Leaked Memo Reveals Facebook Expects More Breaches After Leakage of 533 MILLION User Data

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April 2020: Facebook hackers leaked phone numbers and personal information of 553 million users online.

July 2019: Facebook data scandal: social network fined $ 5 billion for ‘inappropriate’ sharing of users’ personal data

March 2019Facebook CEO Mark Zuckerberg pledged to rebuild based on six ‘privacy-focused’ principles:

  • Private Interactions
  • Encryption
  • Reduce durability
  • Safety
  • Interoperability
  • Secure data storage

Zuckerberg promised end-to-end encryption for all of its messaging services, which will be combined to allow users to communicate via WhatsApp, Instagram Direct and Facebook Messenger.

December 2018: Facebook has come under fire after a bomb report found that the company gave more than 150 companies, including Netflix, Spotify and Bing, access to unprecedented amounts of user data, such as private messages.

Some of these ‘partners’ had the ability to read, write, and delete private messages from Facebook users and see all participants in a thread.

It also allowed Microsoft’s search engine known as Bing to see the names of all Facebook users’ friends without their permission.

Amazon was allowed to obtain users’ names and contact information from their friends, and Yahoo was able to view streams of messages from friends.

September 2018: Facebook announced it had been hit by its worst data breach ever, affecting 50 million users, including Zuckerberg and COO Sheryl Sandberg.

Attackers took advantage of the site’s ‘View As’ feature, which allows people to see what their profiles look like to other users.

Facebook (image from file) made headlines in March 2018 after the data of 87 million users was unauthorized access by Cambridge Analytica, a political consultancy

Facebook (image from file) made headlines in March 2018 after the data of 87 million users was unauthorized access by Cambridge Analytica, a political consultancy

The unknown attackers used a feature in the code called ‘Access Tokens’ to take over people’s accounts, potentially giving hackers access to private messages, photos and messages – although Facebook said there was no evidence that this had been done.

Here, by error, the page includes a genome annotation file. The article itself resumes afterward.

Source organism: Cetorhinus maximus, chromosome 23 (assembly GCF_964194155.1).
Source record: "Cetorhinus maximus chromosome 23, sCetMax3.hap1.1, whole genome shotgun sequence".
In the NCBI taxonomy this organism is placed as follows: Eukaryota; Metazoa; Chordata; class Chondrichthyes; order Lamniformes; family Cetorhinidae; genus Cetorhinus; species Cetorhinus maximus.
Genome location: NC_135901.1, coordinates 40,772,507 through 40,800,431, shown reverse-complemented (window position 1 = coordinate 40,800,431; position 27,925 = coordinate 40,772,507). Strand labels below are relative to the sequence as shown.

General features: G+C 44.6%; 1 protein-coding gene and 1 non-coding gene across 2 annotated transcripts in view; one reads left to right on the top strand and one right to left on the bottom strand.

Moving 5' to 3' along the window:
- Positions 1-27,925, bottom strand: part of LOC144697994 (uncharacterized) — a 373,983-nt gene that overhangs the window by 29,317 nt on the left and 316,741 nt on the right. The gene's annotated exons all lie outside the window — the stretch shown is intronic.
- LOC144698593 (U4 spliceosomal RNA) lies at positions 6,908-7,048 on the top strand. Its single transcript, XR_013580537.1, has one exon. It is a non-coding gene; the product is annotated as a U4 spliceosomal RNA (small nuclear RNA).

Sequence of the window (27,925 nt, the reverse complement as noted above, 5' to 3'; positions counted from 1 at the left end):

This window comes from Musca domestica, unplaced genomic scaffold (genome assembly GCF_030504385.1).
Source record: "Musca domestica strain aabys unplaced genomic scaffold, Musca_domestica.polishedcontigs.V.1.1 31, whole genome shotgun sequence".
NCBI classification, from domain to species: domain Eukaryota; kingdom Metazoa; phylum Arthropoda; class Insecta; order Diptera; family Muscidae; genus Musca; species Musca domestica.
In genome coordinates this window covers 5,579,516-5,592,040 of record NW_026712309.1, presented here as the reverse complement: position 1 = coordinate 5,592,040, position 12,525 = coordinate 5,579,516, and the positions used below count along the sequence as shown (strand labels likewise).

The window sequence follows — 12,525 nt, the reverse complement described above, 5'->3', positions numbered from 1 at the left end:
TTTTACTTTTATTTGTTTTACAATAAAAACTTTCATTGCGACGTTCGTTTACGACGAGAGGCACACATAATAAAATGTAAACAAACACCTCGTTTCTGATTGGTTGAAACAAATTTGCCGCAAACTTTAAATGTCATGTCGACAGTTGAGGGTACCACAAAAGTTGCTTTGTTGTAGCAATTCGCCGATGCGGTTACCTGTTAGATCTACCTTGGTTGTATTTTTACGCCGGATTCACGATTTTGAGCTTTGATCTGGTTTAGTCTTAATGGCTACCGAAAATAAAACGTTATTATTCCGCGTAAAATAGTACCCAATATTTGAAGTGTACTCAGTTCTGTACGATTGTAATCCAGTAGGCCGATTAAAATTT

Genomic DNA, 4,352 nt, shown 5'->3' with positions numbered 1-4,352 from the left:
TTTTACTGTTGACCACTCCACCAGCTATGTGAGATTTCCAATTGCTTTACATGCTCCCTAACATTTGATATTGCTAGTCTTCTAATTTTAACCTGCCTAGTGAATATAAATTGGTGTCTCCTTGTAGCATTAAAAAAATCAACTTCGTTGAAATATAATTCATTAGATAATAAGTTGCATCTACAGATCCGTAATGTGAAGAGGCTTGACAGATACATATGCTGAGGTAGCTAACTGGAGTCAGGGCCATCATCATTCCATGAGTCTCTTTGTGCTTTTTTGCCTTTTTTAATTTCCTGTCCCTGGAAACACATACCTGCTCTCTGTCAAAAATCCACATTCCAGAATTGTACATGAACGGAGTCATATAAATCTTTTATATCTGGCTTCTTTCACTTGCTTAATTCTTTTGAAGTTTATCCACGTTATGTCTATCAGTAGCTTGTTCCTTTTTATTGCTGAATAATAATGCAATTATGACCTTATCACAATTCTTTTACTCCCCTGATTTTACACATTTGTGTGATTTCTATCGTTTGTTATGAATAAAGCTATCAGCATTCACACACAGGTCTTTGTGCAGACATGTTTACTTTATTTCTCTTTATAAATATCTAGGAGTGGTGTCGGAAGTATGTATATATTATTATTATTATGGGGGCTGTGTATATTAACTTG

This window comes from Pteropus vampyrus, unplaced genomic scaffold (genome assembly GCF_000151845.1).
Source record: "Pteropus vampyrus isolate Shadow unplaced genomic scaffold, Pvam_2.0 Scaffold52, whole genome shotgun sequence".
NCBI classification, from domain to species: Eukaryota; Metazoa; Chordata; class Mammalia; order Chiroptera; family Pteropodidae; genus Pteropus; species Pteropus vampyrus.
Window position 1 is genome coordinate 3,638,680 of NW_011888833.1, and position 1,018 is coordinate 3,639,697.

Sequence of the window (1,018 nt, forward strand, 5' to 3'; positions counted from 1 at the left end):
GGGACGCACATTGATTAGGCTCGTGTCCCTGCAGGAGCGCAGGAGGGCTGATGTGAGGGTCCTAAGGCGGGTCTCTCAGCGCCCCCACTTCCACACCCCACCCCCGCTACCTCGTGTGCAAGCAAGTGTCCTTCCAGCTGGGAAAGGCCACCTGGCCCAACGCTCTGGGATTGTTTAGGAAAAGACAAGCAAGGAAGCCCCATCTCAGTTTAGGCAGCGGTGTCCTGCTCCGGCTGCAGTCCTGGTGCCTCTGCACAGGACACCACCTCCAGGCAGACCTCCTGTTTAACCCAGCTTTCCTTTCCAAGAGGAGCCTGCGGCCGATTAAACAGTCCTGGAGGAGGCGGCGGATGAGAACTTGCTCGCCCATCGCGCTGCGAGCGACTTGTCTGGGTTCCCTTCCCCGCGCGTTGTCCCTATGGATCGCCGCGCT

The hackers also tried to extract people’s private information, including name, gender, and place of residence, from Facebook’s systems.

Zuckerberg assured users that passwords and credit card information were not opened.

As a result of the breach, the company logged about 90 million people from their accounts as a security measure.

March 2018: Facebook made headlines after the data of 87 million users was unauthorized by Cambridge Analytica, a political consultancy.

The disclosure has sparked government investigations into the company’s privacy practices around the world and sparked a “ # deleteFacebook ” movement among consumers.

Communications company Cambridge Analytica had offices in London, New York, Washington, as well as Brazil and Malaysia.

The company prides itself on “finding your constituents and putting them into action” through data-driven campaigns and a team of data scientists and behavioral psychologists.

“In the United States alone, we’ve played a critical role in winning presidential races and in congressional and state elections,” with data on more than 230 million US voters, Cambridge Analytica claimed on its website.

The company took advantage of a feature that meant that apps could request permission to access your own data as well as the data of all your Facebook friends.

The data company suspended its CEO, Alexander Nix (pictured), after footage emerged in which he made a string of controversial claims, including bragging that Cambridge Analytica played a pivotal role in Donald Trump's election.

The data company suspended its CEO, Alexander Nix (pictured), after footage emerged in which he made a string of controversial claims, including bragging that Cambridge Analytica played a pivotal role in Donald Trump’s election.

This meant that the company was able to mine the information of 87 million Facebook users, even though only 270,000 people gave them consent.

This was to help them create software that can predict and influence voters’ choices at the polls.

The data company suspended its CEO, Alexander Nix, after footage emerged in which he made a string of controversial claims, including bragging that Cambridge Analytica played a pivotal role in Donald Trump’s election.

This information would have been used to help the Brexit campaign in the UK.